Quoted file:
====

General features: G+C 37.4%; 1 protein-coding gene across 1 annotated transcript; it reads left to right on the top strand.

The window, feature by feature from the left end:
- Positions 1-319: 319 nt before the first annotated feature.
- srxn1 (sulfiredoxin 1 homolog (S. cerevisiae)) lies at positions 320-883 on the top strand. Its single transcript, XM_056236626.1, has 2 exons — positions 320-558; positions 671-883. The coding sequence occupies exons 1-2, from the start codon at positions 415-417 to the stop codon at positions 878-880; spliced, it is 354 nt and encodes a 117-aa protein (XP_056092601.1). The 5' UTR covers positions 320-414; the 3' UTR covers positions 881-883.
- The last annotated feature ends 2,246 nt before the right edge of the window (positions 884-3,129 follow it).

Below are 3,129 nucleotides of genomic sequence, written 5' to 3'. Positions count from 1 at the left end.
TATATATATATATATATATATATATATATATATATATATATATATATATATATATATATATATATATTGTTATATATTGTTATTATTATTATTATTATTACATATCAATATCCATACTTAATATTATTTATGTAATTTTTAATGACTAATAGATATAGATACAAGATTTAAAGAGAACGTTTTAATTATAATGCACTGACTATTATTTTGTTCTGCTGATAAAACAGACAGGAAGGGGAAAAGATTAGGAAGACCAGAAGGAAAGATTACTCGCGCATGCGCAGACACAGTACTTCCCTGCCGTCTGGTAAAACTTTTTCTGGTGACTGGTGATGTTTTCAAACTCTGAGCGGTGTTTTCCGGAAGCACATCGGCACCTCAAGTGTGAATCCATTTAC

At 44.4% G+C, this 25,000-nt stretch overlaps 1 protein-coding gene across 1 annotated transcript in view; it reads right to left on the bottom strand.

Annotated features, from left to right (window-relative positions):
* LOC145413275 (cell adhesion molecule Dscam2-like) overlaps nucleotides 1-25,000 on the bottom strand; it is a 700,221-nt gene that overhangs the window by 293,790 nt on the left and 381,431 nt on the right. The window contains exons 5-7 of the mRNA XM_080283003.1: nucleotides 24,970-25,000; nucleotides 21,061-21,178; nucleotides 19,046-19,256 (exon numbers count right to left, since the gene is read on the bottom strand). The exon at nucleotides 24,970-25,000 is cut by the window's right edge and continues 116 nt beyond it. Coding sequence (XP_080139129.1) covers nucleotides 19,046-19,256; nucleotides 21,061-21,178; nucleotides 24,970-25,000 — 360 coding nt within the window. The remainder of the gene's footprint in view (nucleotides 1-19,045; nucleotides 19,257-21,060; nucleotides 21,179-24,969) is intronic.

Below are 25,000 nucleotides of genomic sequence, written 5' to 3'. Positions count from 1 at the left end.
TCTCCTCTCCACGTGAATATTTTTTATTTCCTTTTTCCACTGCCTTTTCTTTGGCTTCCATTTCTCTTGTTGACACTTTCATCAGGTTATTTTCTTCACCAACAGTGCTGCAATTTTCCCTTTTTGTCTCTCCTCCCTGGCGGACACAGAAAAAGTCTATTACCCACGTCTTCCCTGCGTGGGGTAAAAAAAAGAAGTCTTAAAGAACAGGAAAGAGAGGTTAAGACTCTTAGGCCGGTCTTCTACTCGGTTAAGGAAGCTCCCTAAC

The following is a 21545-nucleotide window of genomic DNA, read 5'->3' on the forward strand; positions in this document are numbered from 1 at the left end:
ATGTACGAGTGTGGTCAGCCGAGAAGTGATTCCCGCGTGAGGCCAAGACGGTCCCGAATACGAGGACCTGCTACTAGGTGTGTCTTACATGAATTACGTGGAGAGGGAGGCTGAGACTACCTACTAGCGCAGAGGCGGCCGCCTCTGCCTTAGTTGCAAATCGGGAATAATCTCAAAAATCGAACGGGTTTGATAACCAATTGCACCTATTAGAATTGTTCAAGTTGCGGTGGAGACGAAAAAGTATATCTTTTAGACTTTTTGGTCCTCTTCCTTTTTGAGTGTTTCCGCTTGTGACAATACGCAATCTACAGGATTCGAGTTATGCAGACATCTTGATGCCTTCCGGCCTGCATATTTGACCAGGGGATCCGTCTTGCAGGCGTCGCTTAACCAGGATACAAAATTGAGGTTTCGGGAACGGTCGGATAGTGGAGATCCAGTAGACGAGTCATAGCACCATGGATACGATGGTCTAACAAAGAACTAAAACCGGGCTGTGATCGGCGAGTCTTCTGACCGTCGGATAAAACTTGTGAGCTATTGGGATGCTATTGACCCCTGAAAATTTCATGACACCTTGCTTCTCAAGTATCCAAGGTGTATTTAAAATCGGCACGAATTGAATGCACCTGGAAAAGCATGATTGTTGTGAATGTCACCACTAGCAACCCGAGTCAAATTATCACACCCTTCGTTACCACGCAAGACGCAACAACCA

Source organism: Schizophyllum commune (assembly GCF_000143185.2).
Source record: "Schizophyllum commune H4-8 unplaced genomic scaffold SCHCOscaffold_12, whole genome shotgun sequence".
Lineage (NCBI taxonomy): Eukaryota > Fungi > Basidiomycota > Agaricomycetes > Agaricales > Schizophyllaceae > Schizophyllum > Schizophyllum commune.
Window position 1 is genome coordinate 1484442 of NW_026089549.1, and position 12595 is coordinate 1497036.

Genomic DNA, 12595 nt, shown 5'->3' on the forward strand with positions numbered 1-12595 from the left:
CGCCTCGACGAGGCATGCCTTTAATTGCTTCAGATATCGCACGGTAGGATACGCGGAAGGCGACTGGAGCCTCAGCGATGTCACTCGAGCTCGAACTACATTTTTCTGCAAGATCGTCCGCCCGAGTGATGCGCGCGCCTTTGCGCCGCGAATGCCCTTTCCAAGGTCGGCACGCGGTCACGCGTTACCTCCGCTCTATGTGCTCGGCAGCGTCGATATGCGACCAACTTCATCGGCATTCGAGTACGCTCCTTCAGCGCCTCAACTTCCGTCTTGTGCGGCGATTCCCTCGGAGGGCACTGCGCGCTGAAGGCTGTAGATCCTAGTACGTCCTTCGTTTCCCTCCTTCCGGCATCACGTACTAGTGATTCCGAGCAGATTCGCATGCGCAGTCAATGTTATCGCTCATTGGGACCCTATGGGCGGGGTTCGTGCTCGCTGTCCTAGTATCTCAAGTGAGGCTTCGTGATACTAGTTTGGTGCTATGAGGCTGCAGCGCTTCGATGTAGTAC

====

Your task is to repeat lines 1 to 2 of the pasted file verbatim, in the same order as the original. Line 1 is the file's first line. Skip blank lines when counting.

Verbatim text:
General features: G+C 37.4%; 1 protein-coding gene across 1 annotated transcript; it reads left to right on the top strand.

The window, feature by feature from the left end: